As far as I'm concerned, if a young child asks the teacher about personal matters the teacher should direct the child to the school counselor and someone should pay attention to why a young child can't talk to his/her parent(s).    In other words, that situation should bring warning flags that the matter if more than any teacher should be trying to involve himself with.  With older kids, I think being directed to the school counselor is also the thing to do.   The difference (older kids having the issues that they do, regardless of how "ideal" their parents may be), to me, is that it wouldn't automatically be a warning sign that something is "off" between the student and parent(s).  As far as I'm concerned, teachers shouldn't be involving themselves (or allowed to be involved with) anything other than the job they have to do - which is to teach (and yes, sometimes find that some students are harder to teach than others - but again, have someone else attempt to get to the root of, and address, that child's problem.

    1. Jacqueline4390 profile image86
      Jacqueline4390posted 2 years ago in reply to this

      Do not be shocked. There are parents who have not only been abusive  to children but have caused their demise. Yes, there are some great parents but when there have been so many destructive young people who have committed violent crimes against others as well as against themselves it does make me wonder.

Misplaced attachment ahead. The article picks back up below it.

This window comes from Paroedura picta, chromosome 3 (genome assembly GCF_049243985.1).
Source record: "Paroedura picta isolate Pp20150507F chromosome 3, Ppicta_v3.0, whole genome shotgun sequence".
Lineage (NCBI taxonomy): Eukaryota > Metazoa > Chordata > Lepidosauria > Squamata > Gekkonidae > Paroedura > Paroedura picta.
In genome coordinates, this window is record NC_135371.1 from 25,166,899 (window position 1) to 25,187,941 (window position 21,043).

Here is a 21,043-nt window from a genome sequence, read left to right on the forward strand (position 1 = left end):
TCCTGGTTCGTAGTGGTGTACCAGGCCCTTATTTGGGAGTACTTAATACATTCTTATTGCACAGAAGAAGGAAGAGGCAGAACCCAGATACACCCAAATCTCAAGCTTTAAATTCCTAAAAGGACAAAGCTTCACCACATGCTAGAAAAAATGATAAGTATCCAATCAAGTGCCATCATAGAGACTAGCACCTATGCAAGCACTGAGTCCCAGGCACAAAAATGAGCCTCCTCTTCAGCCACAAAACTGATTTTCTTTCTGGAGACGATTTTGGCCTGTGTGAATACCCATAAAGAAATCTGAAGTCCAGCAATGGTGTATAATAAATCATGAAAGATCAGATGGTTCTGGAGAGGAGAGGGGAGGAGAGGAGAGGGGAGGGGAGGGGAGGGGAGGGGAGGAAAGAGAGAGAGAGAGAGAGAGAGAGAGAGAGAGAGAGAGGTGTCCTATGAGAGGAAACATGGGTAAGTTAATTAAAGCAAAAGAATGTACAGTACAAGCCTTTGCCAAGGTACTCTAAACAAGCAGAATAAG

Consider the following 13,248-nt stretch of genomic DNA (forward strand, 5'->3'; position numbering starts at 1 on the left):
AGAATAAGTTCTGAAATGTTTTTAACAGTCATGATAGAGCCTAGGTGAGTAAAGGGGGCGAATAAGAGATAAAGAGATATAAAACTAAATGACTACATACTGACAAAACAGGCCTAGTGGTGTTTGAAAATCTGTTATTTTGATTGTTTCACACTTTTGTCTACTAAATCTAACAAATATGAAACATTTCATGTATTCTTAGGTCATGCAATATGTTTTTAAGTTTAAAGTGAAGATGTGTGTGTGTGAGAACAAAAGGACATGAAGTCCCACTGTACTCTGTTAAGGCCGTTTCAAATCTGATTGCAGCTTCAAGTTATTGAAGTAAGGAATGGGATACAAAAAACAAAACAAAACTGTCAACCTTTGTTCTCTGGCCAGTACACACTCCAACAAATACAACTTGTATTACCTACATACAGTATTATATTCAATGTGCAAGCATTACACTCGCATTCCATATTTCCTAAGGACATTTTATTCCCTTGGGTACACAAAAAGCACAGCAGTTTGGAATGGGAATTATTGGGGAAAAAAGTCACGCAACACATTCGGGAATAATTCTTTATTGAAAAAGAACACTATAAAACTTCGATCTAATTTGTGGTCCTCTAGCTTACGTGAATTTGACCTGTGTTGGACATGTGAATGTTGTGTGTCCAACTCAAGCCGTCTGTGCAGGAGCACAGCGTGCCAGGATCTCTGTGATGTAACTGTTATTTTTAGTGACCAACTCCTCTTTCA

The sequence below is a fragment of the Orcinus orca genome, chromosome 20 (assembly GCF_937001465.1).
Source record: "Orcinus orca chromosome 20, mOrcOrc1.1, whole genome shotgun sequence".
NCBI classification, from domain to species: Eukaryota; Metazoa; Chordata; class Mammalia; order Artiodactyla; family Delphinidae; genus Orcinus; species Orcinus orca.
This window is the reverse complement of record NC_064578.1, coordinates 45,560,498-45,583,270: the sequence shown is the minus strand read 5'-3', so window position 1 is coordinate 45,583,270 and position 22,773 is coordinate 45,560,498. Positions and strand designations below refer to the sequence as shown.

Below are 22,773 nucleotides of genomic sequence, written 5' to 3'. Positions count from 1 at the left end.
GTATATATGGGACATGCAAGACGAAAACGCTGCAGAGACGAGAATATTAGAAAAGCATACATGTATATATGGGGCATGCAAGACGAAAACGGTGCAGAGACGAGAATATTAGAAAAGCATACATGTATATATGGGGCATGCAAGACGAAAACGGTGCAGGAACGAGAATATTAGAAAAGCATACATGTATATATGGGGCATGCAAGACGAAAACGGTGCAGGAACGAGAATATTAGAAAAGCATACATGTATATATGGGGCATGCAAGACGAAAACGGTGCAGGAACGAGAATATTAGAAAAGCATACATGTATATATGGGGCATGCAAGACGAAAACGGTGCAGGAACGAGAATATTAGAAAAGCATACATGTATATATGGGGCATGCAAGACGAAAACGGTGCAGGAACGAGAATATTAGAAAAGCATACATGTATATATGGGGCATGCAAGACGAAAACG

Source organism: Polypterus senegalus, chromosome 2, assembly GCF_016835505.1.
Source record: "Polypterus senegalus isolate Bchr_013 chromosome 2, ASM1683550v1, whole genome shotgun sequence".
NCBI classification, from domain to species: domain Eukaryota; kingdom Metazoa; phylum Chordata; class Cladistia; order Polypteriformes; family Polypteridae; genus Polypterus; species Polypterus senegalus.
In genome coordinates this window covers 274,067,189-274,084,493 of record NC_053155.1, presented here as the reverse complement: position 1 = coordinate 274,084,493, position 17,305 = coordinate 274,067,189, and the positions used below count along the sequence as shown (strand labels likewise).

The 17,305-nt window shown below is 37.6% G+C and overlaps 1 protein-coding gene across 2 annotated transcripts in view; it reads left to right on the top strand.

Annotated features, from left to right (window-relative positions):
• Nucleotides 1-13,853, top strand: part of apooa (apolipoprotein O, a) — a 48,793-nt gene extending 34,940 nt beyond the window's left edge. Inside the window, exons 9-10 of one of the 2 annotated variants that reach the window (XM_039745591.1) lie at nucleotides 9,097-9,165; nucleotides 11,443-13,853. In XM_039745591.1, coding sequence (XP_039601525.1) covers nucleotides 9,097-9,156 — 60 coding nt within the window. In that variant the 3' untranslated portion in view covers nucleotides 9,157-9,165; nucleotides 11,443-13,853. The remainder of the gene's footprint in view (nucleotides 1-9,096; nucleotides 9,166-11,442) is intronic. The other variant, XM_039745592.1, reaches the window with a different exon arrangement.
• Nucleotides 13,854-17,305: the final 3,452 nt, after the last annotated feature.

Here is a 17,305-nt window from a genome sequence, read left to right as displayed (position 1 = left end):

The environment some children are subjected to is horrible. Some teacher have visited the homes of these students and as a result the children were removed for safety sake. Cinderalla's environment is not a fairy tale to many. Some stories will never surface. So yes, I can make the comparison because I have seen the results first hand. I did not experience it but I lived next door to a woman who had child after child and the children were happy to be at school away from her.

  3. Kathryn L Hill profile image84
    Kathryn L Hillposted 2 years ago

    Dear (NO) MonkeyShine(s.)
    What a wise course you are taking.
    I know someone who must pick up her daughter's child every day from day care.
    No Husband/Dad.
    The daughter lives at home and is raising her child with the grandparent's influence. I don't really approve of the grandparent's influence. They yell, swear and cuss in front of the two year old. Luckily the child does go elsewhere during the day. I am hoping the school is a more positive environment.

    Her day care teacher's daughter just got pregnant at 24. The teacher told me her daughter was "acting out" because she, (the teacher,) just got divorced from her husband and he is dating a woman who her daughter does not approve of.

    What chaos these people are allowing into the world.

    I am glad you are not adding to it.

    1. MonkeyShine75 profile image81
      MonkeyShine75posted 2 years ago in reply to this

      What a mess !
      No I won't allow that to happen to me, or a child.
      I’m marathoning now so there's no time or desire to date, or have kids smile
      Thank you for sharing, it helps to see where we could be if we make bad choices